Connect wins dual police deal to lobby for funds

Two of Britain’s major police bodies have joined forces in appointing Connect Public Affairs to lobby for increased government funding. The Association of Police Authorities (APA) and the Association of Chief Police Officers (ACPO) are eager to restore the share of funding the police receive from central government.

According to Connect account director Andy Sawford, the amount of funding raised from local council tax revenue has doubled since 1995 to 24 per cent. As some councils begin to have their rates capped and the Home Office puts increasing emphasis on financing initiatives to counter terrorism, the bodies want to prevent budget squeezes.

Sawford said the campaign would ‘highlight the potential of a shortfall in funding for police authorities, particularly that police numbers could fall in a general election year’.

He added that the Police Reform Act has placed extra demands on police, such as the introduction of intelligence measures in the wake of the Soham murders.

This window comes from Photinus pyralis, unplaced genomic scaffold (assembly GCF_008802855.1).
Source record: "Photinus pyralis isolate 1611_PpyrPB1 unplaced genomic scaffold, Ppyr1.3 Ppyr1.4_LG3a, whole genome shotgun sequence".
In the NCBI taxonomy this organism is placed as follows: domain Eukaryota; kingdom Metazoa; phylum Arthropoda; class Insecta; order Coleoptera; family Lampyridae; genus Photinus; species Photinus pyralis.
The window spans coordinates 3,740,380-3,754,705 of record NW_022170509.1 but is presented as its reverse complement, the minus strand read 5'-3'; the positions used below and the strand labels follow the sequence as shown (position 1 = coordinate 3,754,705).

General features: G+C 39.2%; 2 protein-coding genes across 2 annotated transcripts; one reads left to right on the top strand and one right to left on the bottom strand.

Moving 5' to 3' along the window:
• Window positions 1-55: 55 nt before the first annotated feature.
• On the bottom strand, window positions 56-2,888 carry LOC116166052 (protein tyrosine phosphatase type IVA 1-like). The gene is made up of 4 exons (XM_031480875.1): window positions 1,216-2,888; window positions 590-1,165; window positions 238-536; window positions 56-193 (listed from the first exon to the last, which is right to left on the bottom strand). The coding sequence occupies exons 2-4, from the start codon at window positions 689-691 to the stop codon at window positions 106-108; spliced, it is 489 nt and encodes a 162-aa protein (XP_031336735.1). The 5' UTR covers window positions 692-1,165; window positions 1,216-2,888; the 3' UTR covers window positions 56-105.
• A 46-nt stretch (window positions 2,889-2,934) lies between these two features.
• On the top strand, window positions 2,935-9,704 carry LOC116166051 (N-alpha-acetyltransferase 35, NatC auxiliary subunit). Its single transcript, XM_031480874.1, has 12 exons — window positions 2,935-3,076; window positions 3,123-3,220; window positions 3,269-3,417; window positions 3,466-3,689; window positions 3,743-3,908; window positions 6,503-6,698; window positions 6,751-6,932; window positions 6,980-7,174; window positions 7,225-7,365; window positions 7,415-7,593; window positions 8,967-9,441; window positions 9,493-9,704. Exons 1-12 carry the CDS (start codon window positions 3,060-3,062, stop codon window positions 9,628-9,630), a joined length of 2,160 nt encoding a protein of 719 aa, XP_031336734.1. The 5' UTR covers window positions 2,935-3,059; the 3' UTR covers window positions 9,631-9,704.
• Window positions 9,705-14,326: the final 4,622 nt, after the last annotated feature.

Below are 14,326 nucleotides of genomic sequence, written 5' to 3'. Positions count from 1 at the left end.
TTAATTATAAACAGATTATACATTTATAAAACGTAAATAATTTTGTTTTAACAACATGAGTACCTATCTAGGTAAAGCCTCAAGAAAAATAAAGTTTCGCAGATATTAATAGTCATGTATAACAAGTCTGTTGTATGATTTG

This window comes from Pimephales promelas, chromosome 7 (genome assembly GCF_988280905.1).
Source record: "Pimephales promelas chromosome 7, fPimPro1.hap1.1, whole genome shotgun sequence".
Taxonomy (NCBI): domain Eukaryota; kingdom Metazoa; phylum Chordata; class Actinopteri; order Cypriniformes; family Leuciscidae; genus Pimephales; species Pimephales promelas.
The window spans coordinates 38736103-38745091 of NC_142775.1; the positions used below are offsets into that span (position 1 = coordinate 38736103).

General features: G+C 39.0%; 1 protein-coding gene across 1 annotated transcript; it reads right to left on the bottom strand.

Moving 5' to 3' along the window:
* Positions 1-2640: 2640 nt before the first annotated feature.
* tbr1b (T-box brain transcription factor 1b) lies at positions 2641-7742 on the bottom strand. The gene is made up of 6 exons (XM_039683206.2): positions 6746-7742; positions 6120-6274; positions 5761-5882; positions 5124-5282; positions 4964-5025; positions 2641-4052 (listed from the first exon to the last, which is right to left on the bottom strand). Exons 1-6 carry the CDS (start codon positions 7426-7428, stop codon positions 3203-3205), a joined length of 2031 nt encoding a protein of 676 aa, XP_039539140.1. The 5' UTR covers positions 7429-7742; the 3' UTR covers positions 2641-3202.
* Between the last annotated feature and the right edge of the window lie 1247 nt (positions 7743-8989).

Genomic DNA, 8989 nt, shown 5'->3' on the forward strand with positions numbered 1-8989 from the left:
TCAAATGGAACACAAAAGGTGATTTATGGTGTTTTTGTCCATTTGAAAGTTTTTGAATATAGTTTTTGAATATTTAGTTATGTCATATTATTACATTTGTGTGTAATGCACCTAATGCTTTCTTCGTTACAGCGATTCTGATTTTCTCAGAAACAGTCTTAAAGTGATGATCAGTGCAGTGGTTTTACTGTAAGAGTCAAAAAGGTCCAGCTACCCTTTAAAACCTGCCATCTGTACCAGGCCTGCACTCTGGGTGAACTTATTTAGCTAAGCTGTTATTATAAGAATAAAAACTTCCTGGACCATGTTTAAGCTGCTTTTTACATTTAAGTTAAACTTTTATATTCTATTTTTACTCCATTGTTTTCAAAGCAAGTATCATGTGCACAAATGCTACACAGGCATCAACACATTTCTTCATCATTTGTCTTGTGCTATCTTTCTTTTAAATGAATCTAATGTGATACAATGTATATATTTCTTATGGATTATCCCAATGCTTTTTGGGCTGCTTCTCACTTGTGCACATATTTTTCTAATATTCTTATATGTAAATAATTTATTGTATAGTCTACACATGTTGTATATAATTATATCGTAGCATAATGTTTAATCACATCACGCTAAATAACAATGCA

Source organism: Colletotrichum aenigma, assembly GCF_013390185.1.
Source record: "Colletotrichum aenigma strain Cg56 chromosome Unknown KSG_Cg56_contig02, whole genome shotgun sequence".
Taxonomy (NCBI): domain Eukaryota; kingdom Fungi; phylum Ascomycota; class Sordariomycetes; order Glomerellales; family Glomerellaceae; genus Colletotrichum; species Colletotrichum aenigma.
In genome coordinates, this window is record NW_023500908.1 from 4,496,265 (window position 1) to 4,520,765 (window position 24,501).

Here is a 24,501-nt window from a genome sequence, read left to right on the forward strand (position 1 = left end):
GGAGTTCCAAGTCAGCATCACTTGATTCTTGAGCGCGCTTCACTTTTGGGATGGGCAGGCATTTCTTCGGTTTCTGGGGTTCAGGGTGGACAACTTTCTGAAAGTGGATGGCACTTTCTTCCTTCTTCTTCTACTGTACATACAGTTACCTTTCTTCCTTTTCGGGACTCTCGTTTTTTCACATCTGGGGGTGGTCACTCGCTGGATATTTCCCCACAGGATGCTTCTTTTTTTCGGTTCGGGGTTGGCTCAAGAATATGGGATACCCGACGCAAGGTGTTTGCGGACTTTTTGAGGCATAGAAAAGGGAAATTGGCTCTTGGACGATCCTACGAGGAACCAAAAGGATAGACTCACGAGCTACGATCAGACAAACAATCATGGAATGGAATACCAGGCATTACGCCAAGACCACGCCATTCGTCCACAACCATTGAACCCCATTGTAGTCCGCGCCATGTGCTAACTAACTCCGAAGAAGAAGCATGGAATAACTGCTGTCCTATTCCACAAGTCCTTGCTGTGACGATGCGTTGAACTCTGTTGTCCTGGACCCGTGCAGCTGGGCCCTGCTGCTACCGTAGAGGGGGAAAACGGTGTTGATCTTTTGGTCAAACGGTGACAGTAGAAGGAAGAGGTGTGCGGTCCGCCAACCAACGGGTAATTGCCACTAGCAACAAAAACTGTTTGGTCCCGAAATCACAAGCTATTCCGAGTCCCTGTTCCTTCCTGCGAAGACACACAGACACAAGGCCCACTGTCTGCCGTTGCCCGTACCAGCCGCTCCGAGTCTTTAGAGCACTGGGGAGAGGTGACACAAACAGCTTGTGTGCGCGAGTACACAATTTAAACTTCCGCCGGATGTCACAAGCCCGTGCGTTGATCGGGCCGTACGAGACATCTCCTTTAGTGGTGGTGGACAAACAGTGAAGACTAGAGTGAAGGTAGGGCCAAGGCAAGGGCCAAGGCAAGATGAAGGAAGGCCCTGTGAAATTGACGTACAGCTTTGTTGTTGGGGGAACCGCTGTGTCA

In addition, police forces face the burden of increasing pension costs as the personnel who joined them in the hiring spree of the 1970s reach pensionable age. An estimated 83 per cent of police budgets go on staffing.

APA policy officer Andrew Honeyman promised a ‘high-profile campaign’. It is hoping to strike a provisional settlement in November on the back of meetings with ministers, MPs and special advisers.

Connect secured the account after a three-way pitch and replaces APCO, which lobbied on behalf of the APA last year.

Connect MD Gill Morris said: ‘We will be imaginative and proactive and we have high hopes for the outcome of the funding settlement.’

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